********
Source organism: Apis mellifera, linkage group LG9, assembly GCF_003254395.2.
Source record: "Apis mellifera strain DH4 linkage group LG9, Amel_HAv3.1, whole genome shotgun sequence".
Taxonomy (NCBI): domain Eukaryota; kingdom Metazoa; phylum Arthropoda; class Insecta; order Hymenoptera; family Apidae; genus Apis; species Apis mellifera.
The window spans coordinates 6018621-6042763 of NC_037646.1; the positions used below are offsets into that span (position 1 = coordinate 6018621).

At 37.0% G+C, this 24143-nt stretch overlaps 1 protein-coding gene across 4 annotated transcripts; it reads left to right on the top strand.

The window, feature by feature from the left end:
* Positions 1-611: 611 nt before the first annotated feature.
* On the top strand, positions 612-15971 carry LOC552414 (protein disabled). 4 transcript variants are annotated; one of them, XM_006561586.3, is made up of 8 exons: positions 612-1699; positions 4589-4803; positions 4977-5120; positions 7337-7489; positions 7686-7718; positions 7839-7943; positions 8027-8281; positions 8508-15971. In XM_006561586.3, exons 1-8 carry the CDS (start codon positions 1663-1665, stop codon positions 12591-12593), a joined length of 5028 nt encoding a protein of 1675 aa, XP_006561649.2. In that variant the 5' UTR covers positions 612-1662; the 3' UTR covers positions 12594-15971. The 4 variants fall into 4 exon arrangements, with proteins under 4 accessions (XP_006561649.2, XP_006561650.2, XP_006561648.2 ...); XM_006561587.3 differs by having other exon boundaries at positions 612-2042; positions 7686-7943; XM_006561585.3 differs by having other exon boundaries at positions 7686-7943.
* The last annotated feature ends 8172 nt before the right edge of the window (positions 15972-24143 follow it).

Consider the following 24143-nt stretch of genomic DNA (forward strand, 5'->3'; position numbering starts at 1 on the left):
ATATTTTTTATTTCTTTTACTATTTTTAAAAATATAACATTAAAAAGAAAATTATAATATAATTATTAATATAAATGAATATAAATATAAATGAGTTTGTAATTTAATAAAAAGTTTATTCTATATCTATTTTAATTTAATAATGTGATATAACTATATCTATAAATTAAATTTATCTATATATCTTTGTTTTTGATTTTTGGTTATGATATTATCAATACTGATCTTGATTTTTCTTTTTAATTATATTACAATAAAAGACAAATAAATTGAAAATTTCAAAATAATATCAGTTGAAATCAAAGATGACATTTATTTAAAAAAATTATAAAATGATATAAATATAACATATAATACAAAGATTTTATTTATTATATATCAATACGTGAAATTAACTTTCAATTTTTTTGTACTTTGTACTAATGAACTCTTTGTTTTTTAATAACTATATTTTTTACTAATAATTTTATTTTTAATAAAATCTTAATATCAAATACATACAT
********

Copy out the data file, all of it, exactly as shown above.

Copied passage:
Source organism: Apis mellifera, linkage group LG9, assembly GCF_003254395.2.
Source record: "Apis mellifera strain DH4 linkage group LG9, Amel_HAv3.1, whole genome shotgun sequence".
Taxonomy (NCBI): domain Eukaryota; kingdom Metazoa; phylum Arthropoda; class Insecta; order Hymenoptera; family Apidae; genus Apis; species Apis mellifera.
The window spans coordinates 6018621-6042763 of NC_037646.1; the positions used below are offsets into that span (position 1 = coordinate 6018621).

At 37.0% G+C, this 24143-nt stretch overlaps 1 protein-coding gene across 4 annotated transcripts; it reads left to right on the top strand.

The window, feature by feature from the left end:
* Positions 1-611: 611 nt before the first annotated feature.
* On the top strand, positions 612-15971 carry LOC552414 (protein disabled). 4 transcript variants are annotated; one of them, XM_006561586.3, is made up of 8 exons: positions 612-1699; positions 4589-4803; positions 4977-5120; positions 7337-7489; positions 7686-7718; positions 7839-7943; positions 8027-8281; positions 8508-15971. In XM_006561586.3, exons 1-8 carry the CDS (start codon positions 1663-1665, stop codon positions 12591-12593), a joined length of 5028 nt encoding a protein of 1675 aa, XP_006561649.2. In that variant the 5' UTR covers positions 612-1662; the 3' UTR covers positions 12594-15971. The 4 variants fall into 4 exon arrangements, with proteins under 4 accessions (XP_006561649.2, XP_006561650.2, XP_006561648.2 ...); XM_006561587.3 differs by having other exon boundaries at positions 612-2042; positions 7686-7943; XM_006561585.3 differs by having other exon boundaries at positions 7686-7943.
* The last annotated feature ends 8172 nt before the right edge of the window (positions 15972-24143 follow it).

Consider the following 24143-nt stretch of genomic DNA (forward strand, 5'->3'; position numbering starts at 1 on the left):
ATATTTTTTATTTCTTTTACTATTTTTAAAAATATAACATTAAAAAGAAAATTATAATATAATTATTAATATAAATGAATATAAATATAAATGAGTTTGTAATTTAATAAAAAGTTTATTCTATATCTATTTTAATTTAATAATGTGATATAACTATATCTATAAATTAAATTTATCTATATATCTTTGTTTTTGATTTTTGGTTATGATATTATCAATACTGATCTTGATTTTTCTTTTTAATTATATTACAATAAAAGACAAATAAATTGAAAATTTCAAAATAATATCAGTTGAAATCAAAGATGACATTTATTTAAAAAAATTATAAAATGATATAAATATAACATATAATACAAAGATTTTATTTATTATATATCAATACGTGAAATTAACTTTCAATTTTTTTGTACTTTGTACTAATGAACTCTTTGTTTTTTAATAACTATATTTTTTACTAATAATTTTATTTTTAATAAAATCTTAATATCAAATACATACAT